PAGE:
It’s our destiny
The world map is humbling. The United States is 44 times the size of the Korean Peninsula; China 43; Russia is 77 times, Japan 1.7. If we only look at South Korea alone, the United States is 98 times bigger. You can do the math for the other countries. Surrounded by such giants, a small country is made smaller by being divided into two. And those two sides are pointing guns at each other.
In 2014, South Korea was the biggest importer of weapons, purchasing $7.8 billion worth of arms. Among them, $7 billion of weapons were imported from the United States. North Korea is not satisfied with atomic bombs. It claims that it can make a hydrogen bomb up to 100 times more powerful than that. In goes without saying that South and North Koreas are investing too much in tormenting each other.
From the perspective of civilized history, Korea is only hurting itself. Since Gojoseon (ancient Joseon, or Choson) was established over four millennia ago, the Korean people have been invaded 931 times. After the humiliation of the colonial period, Korea was divided into two by world powers. The chronic stress of hatred and hostility translates into a poison of exclusivism and egocentrism, refusing to exist together but forever being bitter for not existing together. It is an unfortunate and cruel fate.
The four nuclear tests by North Korea can only be settled by the United States and China. The two superpowers blame each other. China, which holds the key to sanctions on North Korea, has no intention of closing the Dandong pipeline. While Beijing is anything but pleased with North Korea’s nuclear tests, it won’t do anything to endanger its buffer against the triangular alliance of South Korea, Japan and the United States. China has no reason to care about the anxiety and fury of the Korean people - or the misery of those Koreans stuck in the northern part of the peninsula.
The United States holds considerable responsibility for the deepening of the crisis. While President Barack Obama neglected the North’s nuclear program under the blithe policy called “strategic patience,” Pyongyang conducted three nuclear tests in the last seven years. Johns Hopkins University’s senior fellow Joel Wit concludes that North Korea will be able to produce some 100 nuclear weapons by 2020. Nothing is going to change by sending B-52 bombers to fly over the demilitarized zone.
During the 2008 presidential campaign, Obama said he would have decisive and direct dialogues with the enemies. In fact, the United States sealed a nuclear deal with Iran and restored ties with Cuba. North Korea fell off the agenda. Of course, Washington was disappointed when Pyongyang launched a long-range missile shortly after the U.S.-North Korea agreement on February 29, 2012 to suspend all nuclear program activities in return for 240,000 tons of food aid.
China suspects that the United States intentionally neglects North Korea, as a North Korea with nuclear weapons could be a justification for pressuring China through its alliance with Korea and Japan. Also, the United States can deploy its controversial missile shield in Korea in response to the nuclear program. A year ago, North Korea proposed that it would temporarily suspend nuclear tests if Korea and the United States temporarily suspended the joint military exercise, but Washington rejected it. The New York Times criticized Obama’s decision in an editorial, advising that Washington needed to begin exploratory talks with Pyongyang. In a New Year’s address, Kim Jong-un once again criticized America’s “hostile policy against North Korea” and demanded a peace treaty. Washington did not respond.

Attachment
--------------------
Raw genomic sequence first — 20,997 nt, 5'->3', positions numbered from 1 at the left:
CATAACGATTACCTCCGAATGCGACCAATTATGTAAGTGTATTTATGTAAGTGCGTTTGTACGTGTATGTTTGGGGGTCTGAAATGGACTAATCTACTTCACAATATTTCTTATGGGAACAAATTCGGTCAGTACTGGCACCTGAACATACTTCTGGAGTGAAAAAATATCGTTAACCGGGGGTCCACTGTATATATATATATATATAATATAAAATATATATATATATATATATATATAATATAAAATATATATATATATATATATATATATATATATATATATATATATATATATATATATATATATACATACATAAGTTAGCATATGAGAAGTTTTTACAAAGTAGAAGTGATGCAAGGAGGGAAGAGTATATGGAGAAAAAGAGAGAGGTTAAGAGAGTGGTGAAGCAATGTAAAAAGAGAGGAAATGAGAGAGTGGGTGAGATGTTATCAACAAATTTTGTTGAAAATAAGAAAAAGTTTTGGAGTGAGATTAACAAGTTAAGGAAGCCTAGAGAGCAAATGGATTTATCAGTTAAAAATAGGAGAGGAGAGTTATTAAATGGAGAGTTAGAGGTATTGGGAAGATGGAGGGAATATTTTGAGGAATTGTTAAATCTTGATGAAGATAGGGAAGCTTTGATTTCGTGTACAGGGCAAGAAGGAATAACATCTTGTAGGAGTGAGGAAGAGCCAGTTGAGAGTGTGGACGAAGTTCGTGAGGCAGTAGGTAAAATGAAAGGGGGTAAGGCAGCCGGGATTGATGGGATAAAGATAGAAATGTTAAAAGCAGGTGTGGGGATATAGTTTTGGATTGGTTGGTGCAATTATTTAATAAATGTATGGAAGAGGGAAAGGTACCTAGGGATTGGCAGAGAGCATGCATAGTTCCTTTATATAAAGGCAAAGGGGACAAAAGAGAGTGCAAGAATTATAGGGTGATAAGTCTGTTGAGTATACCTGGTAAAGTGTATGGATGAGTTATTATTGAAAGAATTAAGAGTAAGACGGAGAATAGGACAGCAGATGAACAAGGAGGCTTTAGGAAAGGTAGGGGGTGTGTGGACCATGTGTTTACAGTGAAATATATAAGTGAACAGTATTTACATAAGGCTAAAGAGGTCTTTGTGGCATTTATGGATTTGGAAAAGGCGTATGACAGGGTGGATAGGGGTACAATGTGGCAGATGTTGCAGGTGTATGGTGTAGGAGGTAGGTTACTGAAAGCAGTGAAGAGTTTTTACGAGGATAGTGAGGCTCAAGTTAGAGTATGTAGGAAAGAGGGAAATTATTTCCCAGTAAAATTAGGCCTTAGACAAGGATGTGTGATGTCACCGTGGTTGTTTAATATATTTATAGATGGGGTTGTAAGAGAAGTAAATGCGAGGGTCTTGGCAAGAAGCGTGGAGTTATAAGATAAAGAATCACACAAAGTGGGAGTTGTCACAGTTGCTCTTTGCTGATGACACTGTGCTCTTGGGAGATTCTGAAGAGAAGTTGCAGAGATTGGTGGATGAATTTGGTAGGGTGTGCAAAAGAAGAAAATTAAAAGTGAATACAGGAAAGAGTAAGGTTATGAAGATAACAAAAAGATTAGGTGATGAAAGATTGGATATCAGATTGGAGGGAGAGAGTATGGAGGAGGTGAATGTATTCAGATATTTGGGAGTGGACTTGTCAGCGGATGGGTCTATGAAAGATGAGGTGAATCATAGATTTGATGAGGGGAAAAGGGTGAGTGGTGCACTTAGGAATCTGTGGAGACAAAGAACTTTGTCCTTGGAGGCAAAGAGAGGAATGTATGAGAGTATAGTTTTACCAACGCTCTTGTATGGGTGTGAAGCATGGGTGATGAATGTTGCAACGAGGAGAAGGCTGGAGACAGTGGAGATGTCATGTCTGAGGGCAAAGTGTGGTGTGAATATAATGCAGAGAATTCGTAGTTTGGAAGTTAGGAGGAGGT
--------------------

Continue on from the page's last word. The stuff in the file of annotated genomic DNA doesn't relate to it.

The Shinzo Abe government in Tokyo seems to be pleased with the fallout from Punggye-ri, North Korea, the nuclear test site. After securing its right to so-called collective self-defense - thanks to U.S. support - and settling a comfort women deal with South Korea, Japan has an opportunity to fully rearm itself. Kim Jong-un is also enjoying the development of the North Korean nuclear issue as the U.S. presidential election approaches. Koreans are living with atomic weapons on our soil. When our ally, the United States, and our strategic cooperative partner, China, both feign ignorance, Korea’s loudspeaker propaganda can hardly convince the North to give up its nuclear ambitions.
In order to not allow Washington and Beijing to downplay North Korea’s threats, South Korea needs to show considerable determination. Seoul must initiate international cooperation for strong sanctions. Yet, the sanctions must not lead to catastrophic consequences. Instead, they must lead to talks and negotiations. In the end, we should prepare the groundwork for direct talks between Pyongyang and Washington. Inter-Korean relations need to improve first, and Seoul must persuade Pyongyang that such a development is in its interest. Only then can Uncle Sam make a move. North Korea must change, too. Kim Jong-un said in a very early speech in April 2011 that he would not force his people to tighten their belts any more. Pyongyang must abandon the unrealistic goals of parallel pursuit of nuclear weapons and economic development to concentrate on the latter.
If we get exhausted and give up, our neighbors will turn a blind eye to the ordeal of the Korean Peninsula. There is only one way to get out of this geopolitical dead end. We must awake from our dream of powerful nations solving our problems and become champions of our own destiny. JoongAng Ilbo, Jan. 13, Page 31
The author is the chief editorial writer of the JoongAng Ilbo.
by Lee Ha-kyung
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